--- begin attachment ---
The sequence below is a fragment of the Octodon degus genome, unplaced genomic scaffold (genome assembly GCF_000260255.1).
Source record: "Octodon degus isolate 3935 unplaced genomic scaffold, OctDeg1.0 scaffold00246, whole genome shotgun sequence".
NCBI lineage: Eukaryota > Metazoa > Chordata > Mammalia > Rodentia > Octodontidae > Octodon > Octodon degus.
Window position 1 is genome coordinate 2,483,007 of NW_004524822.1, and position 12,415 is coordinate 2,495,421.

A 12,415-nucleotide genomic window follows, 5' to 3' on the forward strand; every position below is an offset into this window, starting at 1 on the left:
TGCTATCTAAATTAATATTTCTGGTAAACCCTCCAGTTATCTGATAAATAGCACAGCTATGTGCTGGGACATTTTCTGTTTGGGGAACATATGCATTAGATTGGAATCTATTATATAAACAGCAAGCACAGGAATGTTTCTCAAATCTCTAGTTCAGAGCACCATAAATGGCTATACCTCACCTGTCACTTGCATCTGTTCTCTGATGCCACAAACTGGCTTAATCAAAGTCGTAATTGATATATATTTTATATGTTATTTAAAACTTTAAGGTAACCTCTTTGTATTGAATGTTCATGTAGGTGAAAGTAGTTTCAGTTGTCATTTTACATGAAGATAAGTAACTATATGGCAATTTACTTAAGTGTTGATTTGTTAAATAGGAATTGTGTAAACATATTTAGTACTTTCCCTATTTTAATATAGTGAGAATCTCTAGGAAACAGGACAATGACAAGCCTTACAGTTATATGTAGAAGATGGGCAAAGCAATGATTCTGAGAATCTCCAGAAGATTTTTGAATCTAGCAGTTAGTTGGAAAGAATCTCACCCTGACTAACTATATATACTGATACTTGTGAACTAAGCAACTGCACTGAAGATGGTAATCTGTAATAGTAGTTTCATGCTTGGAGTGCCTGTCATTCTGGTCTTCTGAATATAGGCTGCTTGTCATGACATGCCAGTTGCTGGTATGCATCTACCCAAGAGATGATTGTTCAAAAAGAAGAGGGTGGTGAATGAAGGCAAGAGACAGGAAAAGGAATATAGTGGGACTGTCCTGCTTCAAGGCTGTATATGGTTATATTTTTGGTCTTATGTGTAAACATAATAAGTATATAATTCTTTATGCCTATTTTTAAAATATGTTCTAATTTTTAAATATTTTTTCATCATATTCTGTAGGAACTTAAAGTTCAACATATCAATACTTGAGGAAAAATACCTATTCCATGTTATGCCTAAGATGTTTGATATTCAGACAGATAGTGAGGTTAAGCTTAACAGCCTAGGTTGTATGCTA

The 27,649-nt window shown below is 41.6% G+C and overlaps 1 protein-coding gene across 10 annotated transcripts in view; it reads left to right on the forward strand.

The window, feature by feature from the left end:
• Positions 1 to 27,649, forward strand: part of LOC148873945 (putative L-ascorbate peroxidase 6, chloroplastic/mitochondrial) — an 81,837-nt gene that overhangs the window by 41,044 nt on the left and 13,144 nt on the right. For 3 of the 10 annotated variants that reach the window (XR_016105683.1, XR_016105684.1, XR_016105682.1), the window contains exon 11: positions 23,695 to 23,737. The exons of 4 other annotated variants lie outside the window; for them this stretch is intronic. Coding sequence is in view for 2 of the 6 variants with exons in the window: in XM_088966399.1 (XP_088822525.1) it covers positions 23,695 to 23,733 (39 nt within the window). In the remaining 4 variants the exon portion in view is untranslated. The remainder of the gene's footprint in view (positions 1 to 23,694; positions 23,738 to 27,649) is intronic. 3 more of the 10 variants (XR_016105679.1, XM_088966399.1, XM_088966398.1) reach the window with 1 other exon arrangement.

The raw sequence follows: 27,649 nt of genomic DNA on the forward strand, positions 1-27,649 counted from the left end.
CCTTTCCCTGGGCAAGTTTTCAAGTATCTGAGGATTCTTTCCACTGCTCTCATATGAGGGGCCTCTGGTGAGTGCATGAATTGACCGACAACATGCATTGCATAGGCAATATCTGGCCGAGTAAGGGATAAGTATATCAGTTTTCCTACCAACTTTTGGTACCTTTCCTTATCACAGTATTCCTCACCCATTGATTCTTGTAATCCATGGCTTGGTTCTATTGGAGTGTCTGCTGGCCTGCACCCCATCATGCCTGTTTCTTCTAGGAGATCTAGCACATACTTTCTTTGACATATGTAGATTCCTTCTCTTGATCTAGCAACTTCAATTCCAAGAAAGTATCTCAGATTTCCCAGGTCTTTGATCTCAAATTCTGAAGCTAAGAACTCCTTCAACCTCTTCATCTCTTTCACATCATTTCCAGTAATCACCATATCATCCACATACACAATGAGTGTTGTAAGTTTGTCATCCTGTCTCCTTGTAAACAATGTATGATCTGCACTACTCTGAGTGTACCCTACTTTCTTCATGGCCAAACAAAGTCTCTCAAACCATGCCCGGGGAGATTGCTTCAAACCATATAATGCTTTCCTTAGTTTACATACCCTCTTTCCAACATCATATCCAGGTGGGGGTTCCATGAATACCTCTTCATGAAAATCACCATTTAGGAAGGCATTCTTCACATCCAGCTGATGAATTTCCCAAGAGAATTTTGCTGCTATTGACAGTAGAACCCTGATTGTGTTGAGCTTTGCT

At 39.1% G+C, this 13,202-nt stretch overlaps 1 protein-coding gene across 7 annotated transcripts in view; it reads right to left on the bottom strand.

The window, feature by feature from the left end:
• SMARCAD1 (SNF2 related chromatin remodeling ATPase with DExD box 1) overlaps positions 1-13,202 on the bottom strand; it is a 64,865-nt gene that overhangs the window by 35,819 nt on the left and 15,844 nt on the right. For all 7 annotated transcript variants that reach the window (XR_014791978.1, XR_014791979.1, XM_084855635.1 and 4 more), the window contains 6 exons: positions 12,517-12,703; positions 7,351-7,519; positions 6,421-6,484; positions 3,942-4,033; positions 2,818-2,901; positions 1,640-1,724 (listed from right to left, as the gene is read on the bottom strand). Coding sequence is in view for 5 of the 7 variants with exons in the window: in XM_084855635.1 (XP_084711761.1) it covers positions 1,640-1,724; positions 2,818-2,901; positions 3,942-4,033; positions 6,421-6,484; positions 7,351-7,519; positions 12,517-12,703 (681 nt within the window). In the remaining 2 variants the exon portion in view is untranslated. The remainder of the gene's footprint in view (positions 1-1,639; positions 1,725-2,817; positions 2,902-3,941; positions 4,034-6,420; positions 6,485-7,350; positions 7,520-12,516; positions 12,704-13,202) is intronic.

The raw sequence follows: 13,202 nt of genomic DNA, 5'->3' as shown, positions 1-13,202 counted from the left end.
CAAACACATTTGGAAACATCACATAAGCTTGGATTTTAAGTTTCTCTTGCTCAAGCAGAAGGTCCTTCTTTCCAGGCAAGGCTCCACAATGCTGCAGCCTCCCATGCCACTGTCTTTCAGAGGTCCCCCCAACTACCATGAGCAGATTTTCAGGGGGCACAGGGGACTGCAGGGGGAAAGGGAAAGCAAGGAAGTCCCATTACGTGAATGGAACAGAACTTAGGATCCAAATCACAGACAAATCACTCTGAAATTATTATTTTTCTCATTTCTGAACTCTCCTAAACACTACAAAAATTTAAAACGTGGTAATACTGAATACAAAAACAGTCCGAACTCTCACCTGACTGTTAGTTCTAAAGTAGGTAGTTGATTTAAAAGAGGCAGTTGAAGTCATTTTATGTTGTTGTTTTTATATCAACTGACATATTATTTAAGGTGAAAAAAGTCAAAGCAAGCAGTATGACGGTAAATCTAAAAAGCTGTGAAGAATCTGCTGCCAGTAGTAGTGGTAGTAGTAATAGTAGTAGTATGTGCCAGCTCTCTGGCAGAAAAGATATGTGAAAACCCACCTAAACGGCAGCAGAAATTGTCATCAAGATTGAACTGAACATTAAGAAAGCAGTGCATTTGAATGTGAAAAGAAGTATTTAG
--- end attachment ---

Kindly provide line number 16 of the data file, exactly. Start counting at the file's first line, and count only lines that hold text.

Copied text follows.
CAAACACATTTGGAAACATCACATAAGCTTGGATTTTAAGTTTCTCTTGCTCAAGCAGAAGGTCCTTCTTTCCAGGCAAGGCTCCACAATGCTGCAGCCTCCCATGCCACTGTCTTTCAGAGGTCCCCCCAACTACCATGAGCAGATTTTCAGGGGGCACAGGGGACTGCAGGGGGAAAGGGAAAGCAAGGAAGTCCCATTACGTGAATGGAACAGAACTTAGGATCCAAATCACAGACAAATCACTCTGAAATTATTATTTTTCTCATTTCTGAACTCTCCTAAACACTACAAAAATTTAAAACGTGGTAATACTGAATACAAAAACAGTCCGAACTCTCACCTGACTGTTAGTTCTAAAGTAGGTAGTTGATTTAAAAGAGGCAGTTGAAGTCATTTTATGTTGTTGTTTTTATATCAACTGACATATTATTTAAGGTGAAAAAAGTCAAAGCAAGCAGTATGACGGTAAATCTAAAAAGCTGTGAAGAATCTGCTGCCAGTAGTAGTGGTAGTAGTAATAGTAGTAGTATGTGCCAGCTCTCTGGCAGAAAAGATATGTGAAAACCCACCTAAACGGCAGCAGAAATTGTCATCAAGATTGAACTGAACATTAAGAAAGCAGTGCATTTGAATGTGAAAAGAAGTATTTAG